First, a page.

The question marks are compounded by reports that General Sergei Surovikin, the former top Russian military commander in Ukraine, knew in advance of Mr. Prigozhin’s planned revolt.

Another senior military officer, Lt. Gen. Vladimir Alekseyev, appeared on video chatting with Mr. Prighozin after the Rostov-on-Don takeover. In addition, General Valery Gerasimov, the military’s chief of staff and a target of Mr. Prigozhin’s ire, has not been seen in public since the failed revolt.

To be sure, Messrs. Surovikin and Aleseyev issued separate videos criticizing Mr. Prigozhin and calling on him to halt his revolt.

In addition, Putin sent a brigade loyal to Chechen leader Ramzan Kadyrov rather than a Russian military unit to Rostov-on-Don to confront the Wagner Group. Even though it did not come to a clash, Mr. Kadyrov is likely to see the mutiny as an opportunity to replace the Wagner Group.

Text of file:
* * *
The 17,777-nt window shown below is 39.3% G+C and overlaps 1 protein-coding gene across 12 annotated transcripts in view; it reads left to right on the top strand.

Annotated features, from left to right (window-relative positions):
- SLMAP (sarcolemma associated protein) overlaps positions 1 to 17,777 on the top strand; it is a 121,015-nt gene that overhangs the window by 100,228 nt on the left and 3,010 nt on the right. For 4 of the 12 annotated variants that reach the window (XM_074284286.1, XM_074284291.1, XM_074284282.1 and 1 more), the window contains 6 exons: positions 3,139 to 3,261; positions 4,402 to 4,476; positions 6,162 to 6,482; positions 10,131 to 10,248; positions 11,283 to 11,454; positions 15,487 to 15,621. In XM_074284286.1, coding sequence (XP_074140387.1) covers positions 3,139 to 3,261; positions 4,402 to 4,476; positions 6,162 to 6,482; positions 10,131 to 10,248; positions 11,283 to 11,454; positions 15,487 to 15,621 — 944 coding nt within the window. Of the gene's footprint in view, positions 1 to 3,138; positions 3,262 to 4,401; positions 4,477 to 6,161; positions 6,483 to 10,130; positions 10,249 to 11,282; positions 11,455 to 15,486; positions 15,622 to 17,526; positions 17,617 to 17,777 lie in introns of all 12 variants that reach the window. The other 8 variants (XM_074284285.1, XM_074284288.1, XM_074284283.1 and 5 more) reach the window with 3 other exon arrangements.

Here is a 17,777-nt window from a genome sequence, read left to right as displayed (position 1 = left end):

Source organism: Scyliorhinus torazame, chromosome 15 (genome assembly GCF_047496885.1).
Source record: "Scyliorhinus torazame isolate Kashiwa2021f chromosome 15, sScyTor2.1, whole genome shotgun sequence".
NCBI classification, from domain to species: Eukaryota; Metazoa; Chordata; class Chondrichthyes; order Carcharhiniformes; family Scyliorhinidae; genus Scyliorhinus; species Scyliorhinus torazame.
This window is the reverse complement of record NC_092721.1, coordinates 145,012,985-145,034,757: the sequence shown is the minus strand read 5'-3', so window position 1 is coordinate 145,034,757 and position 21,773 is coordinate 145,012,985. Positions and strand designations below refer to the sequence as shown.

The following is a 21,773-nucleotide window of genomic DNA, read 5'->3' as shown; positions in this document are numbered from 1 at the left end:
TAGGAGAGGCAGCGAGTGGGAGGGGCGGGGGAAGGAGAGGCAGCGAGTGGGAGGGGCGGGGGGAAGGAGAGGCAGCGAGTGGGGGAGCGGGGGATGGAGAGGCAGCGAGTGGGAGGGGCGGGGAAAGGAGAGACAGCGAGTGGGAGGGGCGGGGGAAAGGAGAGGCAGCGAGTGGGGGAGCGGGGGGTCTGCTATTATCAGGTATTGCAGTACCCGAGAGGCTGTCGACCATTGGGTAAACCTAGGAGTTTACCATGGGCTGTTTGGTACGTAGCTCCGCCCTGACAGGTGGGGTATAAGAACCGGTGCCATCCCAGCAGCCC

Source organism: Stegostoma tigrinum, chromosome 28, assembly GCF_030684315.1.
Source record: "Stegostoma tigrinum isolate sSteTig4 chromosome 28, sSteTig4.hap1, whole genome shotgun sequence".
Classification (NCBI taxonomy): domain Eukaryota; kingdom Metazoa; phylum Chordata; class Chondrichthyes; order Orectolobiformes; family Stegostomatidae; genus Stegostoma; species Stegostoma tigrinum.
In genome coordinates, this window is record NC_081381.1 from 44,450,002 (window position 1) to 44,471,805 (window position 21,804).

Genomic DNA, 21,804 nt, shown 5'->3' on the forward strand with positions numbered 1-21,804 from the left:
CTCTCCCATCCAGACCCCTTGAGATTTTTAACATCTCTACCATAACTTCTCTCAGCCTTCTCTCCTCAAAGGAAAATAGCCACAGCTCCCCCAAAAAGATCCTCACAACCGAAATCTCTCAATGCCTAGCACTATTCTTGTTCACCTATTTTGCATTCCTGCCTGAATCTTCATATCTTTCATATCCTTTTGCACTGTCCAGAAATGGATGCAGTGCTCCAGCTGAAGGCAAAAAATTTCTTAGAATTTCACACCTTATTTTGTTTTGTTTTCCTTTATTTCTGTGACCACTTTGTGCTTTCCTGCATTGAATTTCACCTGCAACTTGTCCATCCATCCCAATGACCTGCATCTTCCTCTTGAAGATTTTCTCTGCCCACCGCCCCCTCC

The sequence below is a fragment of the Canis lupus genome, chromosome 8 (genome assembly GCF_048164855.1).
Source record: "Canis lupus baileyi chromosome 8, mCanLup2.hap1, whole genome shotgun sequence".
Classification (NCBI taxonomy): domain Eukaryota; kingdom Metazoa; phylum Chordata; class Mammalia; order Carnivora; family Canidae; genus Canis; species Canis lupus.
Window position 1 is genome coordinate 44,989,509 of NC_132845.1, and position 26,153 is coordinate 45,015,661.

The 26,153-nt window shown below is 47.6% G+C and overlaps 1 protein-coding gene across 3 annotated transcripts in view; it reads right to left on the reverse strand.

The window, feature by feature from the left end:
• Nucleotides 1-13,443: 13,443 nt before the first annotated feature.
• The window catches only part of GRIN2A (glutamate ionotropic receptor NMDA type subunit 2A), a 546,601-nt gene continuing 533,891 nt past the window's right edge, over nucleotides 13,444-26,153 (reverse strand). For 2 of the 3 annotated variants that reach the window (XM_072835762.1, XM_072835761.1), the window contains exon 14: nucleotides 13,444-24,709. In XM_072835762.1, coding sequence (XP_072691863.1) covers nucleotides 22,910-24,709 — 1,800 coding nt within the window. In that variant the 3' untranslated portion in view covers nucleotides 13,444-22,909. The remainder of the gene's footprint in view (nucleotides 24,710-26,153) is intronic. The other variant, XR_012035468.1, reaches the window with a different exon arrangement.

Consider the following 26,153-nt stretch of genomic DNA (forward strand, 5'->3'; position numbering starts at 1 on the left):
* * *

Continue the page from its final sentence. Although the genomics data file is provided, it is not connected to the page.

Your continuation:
Without answers to the questions, Mr. Putin will be hard-pressed to demonstrate unity among Russia’s military and political elite and that he retains complete control. That will affect foreign leaders’ assessment of Mr. Putin as a reliable and stable partner.

The Wagner revolt and questions about Mr. Putin’s grip on power have diminished Russia’s status as a credible security partner that has already been called into question by its inability to subjugate Ukraine.

In addition, Mr. Putin’s foreign friends in China, Eurasia, the Middle East, and Africa have long felt uneasy about the Russian invasion of Ukraine, even if they were not condemning it publicly or adhering to sanctions imposed by the United States, Europe, and others.

Except for China, mediation proposals by African leaders, Indonesian President Joko Widodo, Turkish President Recep Tayyip Erdogan, and former Israeli Prime Minister Naftali Bennett were primarily intended to demonstrate neutrality in the Ukraine conflict.